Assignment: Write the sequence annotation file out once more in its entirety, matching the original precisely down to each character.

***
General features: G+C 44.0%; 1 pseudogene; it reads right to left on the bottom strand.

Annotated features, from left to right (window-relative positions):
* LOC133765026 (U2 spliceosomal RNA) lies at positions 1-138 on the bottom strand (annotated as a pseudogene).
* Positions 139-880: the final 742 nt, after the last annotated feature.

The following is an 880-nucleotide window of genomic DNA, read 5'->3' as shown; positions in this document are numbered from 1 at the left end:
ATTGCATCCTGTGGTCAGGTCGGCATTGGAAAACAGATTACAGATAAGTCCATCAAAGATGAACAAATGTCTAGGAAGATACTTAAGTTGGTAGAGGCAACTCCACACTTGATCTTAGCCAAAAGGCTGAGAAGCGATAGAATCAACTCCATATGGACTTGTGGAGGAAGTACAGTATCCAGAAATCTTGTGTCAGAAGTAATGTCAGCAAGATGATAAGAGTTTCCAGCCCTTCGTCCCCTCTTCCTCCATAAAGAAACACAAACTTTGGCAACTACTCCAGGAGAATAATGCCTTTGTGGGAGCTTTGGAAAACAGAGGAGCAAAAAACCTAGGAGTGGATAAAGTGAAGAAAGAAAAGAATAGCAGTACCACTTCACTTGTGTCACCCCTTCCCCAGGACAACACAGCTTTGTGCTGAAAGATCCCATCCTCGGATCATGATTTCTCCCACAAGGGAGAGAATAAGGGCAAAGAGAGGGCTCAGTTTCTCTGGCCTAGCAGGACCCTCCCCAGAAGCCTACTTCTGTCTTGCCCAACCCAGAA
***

General features: G+C 44.0%; 1 pseudogene; it reads right to left on the bottom strand.

Annotated features, from left to right (window-relative positions):
* LOC133765026 (U2 spliceosomal RNA) lies at positions 1-138 on the bottom strand (annotated as a pseudogene).
* Positions 139-880: the final 742 nt, after the last annotated feature.

The following is an 880-nucleotide window of genomic DNA, read 5'->3' as shown; positions in this document are numbered from 1 at the left end:
ATTGCATCCTGTGGTCAGGTCGGCATTGGAAAACAGATTACAGATAAGTCCATCAAAGATGAACAAATGTCTAGGAAGATACTTAAGTTGGTAGAGGCAACTCCACACTTGATCTTAGCCAAAAGGCTGAGAAGCGATAGAATCAACTCCATATGGACTTGTGGAGGAAGTACAGTATCCAGAAATCTTGTGTCAGAAGTAATGTCAGCAAGATGATAAGAGTTTCCAGCCCTTCGTCCCCTCTTCCTCCATAAAGAAACACAAACTTTGGCAACTACTCCAGGAGAATAATGCCTTTGTGGGAGCTTTGGAAAACAGAGGAGCAAAAAACCTAGGAGTGGATAAAGTGAAGAAAGAAAAGAATAGCAGTACCACTTCACTTGTGTCACCCCTTCCCCAGGACAACACAGCTTTGTGCTGAAAGATCCCATCCTCGGATCATGATTTCTCCCACAAGGGAGAGAATAAGGGCAAAGAGAGGGCTCAGTTTCTCTGGCCTAGCAGGACCCTCCCCAGAAGCCTACTTCTGTCTTGCCCAACCCAGAA